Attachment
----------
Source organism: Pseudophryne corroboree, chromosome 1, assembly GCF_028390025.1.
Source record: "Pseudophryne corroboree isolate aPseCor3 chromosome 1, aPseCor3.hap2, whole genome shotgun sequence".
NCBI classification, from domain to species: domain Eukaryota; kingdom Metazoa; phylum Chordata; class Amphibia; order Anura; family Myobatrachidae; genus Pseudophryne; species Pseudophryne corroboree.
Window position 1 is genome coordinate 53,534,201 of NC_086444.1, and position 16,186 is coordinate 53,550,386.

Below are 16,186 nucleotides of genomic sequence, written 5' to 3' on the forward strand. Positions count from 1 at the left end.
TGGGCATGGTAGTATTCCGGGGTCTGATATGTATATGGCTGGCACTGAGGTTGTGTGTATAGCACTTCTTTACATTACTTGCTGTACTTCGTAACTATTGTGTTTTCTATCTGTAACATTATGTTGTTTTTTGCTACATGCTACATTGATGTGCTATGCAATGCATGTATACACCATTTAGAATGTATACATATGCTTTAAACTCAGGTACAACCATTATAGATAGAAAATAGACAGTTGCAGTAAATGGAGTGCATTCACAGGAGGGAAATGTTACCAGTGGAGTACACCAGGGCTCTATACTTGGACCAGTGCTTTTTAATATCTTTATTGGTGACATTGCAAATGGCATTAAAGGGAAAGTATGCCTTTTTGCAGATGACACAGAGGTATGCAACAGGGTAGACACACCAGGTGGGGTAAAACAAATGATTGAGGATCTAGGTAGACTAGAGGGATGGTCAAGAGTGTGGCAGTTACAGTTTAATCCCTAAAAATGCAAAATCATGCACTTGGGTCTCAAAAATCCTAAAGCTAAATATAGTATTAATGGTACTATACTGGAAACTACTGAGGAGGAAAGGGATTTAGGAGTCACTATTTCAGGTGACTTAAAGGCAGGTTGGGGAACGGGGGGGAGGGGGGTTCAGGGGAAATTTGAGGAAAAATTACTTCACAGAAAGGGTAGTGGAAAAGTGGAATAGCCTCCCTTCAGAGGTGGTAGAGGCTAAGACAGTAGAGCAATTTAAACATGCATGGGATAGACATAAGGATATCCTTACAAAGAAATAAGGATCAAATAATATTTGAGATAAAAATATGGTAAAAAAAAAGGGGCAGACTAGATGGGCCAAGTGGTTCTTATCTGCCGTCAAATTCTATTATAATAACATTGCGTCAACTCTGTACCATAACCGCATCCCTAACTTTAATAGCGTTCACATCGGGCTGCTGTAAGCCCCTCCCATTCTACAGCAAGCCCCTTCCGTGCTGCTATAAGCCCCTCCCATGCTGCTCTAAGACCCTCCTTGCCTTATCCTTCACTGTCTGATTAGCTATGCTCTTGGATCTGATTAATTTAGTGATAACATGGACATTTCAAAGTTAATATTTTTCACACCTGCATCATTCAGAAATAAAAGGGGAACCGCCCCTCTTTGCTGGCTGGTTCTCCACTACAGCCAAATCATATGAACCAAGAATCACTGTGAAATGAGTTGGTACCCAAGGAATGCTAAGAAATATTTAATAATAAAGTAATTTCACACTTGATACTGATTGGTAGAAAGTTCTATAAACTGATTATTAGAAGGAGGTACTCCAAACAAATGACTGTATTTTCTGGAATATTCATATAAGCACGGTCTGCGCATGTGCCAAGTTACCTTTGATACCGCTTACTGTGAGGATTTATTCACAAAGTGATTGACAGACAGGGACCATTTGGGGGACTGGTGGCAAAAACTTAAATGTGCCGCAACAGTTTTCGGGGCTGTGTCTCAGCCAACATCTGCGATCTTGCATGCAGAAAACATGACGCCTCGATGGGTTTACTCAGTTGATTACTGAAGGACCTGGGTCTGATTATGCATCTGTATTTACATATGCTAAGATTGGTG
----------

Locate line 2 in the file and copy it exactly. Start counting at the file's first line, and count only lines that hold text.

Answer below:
Source record: "Pseudophryne corroboree isolate aPseCor3 chromosome 1, aPseCor3.hap2, whole genome shotgun sequence".